FIELDS: Aurora offering a model solution to Colorado car theft tsunami

Colorado is in the midst of a crime tsunami and is experiencing a tidal wave for both violent and property crime. Not only is Colorado’s crime rate far surpassing similar increases in other major cities, it is now notoriously No. 1 in the nation for car thefts. More cars are stolen per capita in Colorado than any other state in the country, according to the National Insurance Crime Bureau.

Everywhere you look, car theft is on the rise. According to data provided by the Colorado Metropolitan Auto Theft Task Force (CMATT), which was formed in part to help combat the crime wave, car thefts are up 173% in the past three years. Believe it or not, that equates to an average of more than 100 cars stolen every day in Colorado.

In the Sloan’s Lake neighborhood near Denver, an up-and-coming hotspot, 117 cars were stolen in the first four months of 2022. Locations closer to Denver International Airport, more commonly targeted by car thieves, saw 105 cars stolen over the same time period.

In areas surrounding Denver, the stats aren’t any better. Car thefts in Aurora increased a staggering 239% from 2019-2021 according to the Aurora City Attorney’s Office and have continued to climb over the last year by roughly 26%, from 1,476 reported thefts to 1,857.

And when you look at the data compared to population across the region, Colorado Springs had 1.4 thefts per 1000 residents, Aurora’s theft rate was 4.7, and Denver was a whooping 5.4 thefts per person.

Being number one in the country for auto theft isn’t exactly the stat you want on a billboard for Colorado, but why does this problem exist and what can be done to address this glaring crime tsunami?

Even the craftiest of car thieves will tell you, the reason Colorado is so ripe for car theft is because the penalties for stealing a car don’t have any real repercussions if you’re caught. The head of CMATT, Commander Mike Greenwell, says auto thieves know they’re not going to be held accountable.

Until recently in Aurora, relatively few car thefts were ever prosecuted, and only about a third of criminal charges brought by police are currently handled in its municipal court. More often than not, alleged car thieves are released on personal recognizance bonds and disappear into the shadows never to return.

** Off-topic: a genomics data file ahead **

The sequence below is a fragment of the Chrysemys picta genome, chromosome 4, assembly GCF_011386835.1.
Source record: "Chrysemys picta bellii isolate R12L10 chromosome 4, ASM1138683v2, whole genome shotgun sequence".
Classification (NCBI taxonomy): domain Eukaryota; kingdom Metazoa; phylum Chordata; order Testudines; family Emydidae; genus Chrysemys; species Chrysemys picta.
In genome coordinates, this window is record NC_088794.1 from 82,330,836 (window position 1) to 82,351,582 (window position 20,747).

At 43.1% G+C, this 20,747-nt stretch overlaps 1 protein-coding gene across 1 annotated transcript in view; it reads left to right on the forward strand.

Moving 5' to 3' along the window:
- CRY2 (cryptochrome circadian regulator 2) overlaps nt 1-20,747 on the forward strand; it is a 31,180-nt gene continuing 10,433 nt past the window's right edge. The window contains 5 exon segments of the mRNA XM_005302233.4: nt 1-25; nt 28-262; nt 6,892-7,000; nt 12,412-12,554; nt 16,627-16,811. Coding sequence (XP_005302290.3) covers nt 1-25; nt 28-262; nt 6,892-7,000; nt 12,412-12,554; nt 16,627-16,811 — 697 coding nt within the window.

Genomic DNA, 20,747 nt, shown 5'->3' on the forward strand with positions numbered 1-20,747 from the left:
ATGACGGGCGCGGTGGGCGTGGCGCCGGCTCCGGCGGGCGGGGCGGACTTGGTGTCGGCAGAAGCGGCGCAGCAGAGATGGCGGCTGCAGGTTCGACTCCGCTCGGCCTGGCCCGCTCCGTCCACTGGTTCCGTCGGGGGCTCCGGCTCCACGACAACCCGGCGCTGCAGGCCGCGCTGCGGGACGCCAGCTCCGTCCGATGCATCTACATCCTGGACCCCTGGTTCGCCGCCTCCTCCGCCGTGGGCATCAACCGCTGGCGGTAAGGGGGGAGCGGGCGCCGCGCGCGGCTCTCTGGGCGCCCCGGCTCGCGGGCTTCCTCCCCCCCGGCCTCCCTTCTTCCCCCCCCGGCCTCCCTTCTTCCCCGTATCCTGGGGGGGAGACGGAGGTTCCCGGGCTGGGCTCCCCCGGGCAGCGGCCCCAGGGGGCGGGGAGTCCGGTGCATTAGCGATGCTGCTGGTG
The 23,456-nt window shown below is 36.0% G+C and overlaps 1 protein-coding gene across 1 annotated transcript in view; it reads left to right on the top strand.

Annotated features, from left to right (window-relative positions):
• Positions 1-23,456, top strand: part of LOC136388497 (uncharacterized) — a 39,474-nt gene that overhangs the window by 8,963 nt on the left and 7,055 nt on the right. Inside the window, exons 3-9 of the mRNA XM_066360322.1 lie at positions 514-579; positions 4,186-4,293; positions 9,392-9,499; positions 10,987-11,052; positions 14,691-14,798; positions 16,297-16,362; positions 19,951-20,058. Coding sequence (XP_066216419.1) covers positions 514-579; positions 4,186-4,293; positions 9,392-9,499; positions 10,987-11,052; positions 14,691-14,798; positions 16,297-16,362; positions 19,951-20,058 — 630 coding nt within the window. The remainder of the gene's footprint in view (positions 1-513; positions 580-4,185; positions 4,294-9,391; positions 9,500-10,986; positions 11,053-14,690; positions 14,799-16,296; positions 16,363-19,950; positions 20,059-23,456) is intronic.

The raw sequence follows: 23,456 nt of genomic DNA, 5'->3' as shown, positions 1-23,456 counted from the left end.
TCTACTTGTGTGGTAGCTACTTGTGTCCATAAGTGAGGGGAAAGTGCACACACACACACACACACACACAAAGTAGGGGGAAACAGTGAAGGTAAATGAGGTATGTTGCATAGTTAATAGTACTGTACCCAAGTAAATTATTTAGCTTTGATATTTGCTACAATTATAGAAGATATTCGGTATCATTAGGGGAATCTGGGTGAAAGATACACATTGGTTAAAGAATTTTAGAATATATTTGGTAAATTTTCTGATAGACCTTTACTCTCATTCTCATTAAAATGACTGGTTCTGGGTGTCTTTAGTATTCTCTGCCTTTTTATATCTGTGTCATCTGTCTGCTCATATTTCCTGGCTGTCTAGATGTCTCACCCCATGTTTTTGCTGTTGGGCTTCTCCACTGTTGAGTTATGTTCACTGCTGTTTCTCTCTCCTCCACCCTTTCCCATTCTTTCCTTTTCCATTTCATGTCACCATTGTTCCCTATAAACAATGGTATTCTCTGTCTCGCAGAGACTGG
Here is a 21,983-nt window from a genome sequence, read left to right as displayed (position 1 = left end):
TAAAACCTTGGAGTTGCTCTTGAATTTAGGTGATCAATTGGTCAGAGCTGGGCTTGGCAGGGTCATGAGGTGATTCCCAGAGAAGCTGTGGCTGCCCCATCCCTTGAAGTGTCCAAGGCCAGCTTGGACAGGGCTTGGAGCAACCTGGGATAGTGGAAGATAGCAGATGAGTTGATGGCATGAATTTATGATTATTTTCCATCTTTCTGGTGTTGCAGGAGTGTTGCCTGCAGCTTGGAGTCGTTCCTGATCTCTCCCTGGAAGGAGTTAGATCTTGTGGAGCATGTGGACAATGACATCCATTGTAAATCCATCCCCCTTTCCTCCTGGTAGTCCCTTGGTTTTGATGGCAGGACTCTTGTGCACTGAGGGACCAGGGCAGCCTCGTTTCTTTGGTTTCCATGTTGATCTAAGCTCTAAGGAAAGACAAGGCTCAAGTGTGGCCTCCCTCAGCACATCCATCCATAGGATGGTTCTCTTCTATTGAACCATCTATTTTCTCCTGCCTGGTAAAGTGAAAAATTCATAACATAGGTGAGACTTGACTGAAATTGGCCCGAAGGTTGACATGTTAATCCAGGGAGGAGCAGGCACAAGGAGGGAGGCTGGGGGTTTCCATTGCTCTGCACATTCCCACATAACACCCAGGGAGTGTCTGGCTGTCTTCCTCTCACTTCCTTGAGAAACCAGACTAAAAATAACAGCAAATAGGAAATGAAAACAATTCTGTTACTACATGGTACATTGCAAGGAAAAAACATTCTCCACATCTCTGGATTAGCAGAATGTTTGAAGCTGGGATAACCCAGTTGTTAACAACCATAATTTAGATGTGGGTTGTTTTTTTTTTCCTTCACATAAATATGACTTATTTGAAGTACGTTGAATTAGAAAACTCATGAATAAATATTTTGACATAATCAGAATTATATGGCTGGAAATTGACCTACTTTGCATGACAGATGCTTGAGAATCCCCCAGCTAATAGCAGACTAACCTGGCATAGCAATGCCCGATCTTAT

Another contributing factor is the staffing shortages across the board, limiting the amount of resources law enforcement can devote to fighting crime. In February of this year, Aurora was forced to pull officers from the CMATT, leading to the Aurora City Council approving a $8,000 retention bonus to keep more officers from leaving the force.

Fewer police on the street and limited prosecution and penalties for those arrested is only accelerating our state’s cringe-worthy stats when it comes to crime. Thankfully, one city councilman didn’t throw in the towel, and put forward a meaningful proposal that can serve as a model for this seismic sea wave of crime we’re facing.

Aurora City Councilmember Dustin Zvonek put forward an ordinance that would create a mandatory minimum sentence of 60 days for all car theft, punish repeat offenders with at least 120 days’ imprisonment, and impose a 10-day mandatory minimum sentence for defendants who fail to appear in court. Thankfully, this measure was recently approved by the city council.

Now, those who steal cars in Aurora and get caught can expect to face longer jail times and harsher penalties. Coloradans can only hope other cities will follow in Aurora’s footsteps and that when the state legislature reconvenes, it will also revisit penalties for crimes that it has lessened over the years.

Michael Fields is the President of Advance Colorado Institute.






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Joe Felice
Joe Felice
6 months ago

Unfortunately, getting caught and prosecuted is a big “if.”

6 months ago

Where will the jail space be? What will this do to our already overfull court system? What will be the additional cost of housing those convicted for the extended sentences?

I haven’t heard any of those answers from the sponsor or the ‘Advance Colorado Institute’ which seems to be as credible as the Independence Institute, known for disinformation and bias.

J. Walter
J. Walter
6 months ago

Well, Gene…you’ve brought up an excellent point! I believe that every incarcerated person should spend EIGHT HOURS DAILY at useful work to defray taxpayers’ costs to feed and house them. The idea that they should be PAID minimum wage is unbelievable!
I do agree with Mr. Dvonek that speeding-ticket vans are not nearly the good idea that more Police Officers on the streets would be. I think overriding the “No red light cameras” nonsense would have more safety impact, anyway. Pieces of cars in every large Aurora intersection..